While Alimak Hek's rental market is "Quite OK: utilization is around 60%," says Mr Klessens (see box), new sales are down 70%. "I expect some recovery in 2010," he says, "or at least no further drop."
"But when the market does pick up there will be additional business from the work we are doing now."
Alimak Hek's used equipment business, however, is doing well amounting to around 300 units a year. The company has a dedicated department for used equipment ,where units are bought back or sometimes taken as part of a trade-in. Equipment is refurbished to "as new" standard and, says Mr Klessens, "Its sale helps us enter new global markets." Alimak likes to keep as much control over used equipment as possible so that it can be sure of the quality going into the market.
Mr Klessens admits to being slightly surprised that even in the current tough market conditions Alimak Hek is selling and renting equipment, "Customers are still looking for the best solution. Price is a dominant consideration but the total package is important."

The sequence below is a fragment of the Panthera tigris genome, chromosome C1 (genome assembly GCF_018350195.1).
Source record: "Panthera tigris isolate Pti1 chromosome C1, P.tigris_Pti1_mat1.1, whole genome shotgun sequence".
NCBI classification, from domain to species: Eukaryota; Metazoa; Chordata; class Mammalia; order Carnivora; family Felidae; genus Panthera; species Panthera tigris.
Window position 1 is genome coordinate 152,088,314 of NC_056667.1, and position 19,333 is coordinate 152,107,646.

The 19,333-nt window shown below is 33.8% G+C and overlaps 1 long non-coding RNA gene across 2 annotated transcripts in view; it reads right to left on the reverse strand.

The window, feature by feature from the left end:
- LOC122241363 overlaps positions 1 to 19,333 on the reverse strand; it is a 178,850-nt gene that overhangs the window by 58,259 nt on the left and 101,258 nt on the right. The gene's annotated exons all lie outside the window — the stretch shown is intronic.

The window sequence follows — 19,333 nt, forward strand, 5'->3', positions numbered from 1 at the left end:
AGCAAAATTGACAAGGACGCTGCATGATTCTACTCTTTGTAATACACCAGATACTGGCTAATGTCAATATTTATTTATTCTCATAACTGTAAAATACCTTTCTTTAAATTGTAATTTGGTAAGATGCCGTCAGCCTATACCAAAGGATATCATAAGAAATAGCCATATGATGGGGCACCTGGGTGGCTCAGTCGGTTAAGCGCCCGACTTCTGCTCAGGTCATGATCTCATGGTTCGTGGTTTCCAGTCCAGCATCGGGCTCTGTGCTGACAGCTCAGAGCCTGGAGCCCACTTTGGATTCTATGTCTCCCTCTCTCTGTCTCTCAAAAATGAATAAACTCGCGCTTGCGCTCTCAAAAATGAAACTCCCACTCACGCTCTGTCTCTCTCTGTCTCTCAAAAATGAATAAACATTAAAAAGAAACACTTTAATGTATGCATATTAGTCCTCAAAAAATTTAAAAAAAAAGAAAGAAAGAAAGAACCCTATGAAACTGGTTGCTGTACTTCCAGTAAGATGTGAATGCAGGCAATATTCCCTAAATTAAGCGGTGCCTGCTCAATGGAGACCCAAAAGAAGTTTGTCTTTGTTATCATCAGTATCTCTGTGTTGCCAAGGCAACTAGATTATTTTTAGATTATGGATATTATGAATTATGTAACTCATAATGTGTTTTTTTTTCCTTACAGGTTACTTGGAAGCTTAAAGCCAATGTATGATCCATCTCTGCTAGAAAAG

To provide customers with the best package is the driving force in an innovative project between Alimak Hek and LSB Group, a traditional scaffolding business based in Geleen, South Netherlands.
The companies' collaborative work is based on the premise that sometimes the most cost effective access solution is a combination of mast climbers and traditional scaffolding. The companies have been working together since March and training employees on both sides about the strengths and drawbacks of their respective projects. The intended outcome is that future quotes from Alimak Hek BV and LSB will include both mast climbers and scaffolding if that is the most economic and appropriate solution.
At the time of Access International's visit to Waalwijk, Alimak Hek BV and LSB were working on their first joint project - we hope to bring you more news of this later.
Just a few months into his new job and enjoying spending a little less time travelling Mr Klessens still has work ahead, "The biggest challenge is to bring the business together and get the maximum out of the market," he says.
Having chosen not to attend Intermat, Mr Klessens is looking forward to Bauma next year, "We are attending in force," he says, and with so many projects coming to fruition the Alimak Hek stand must be worth a visit.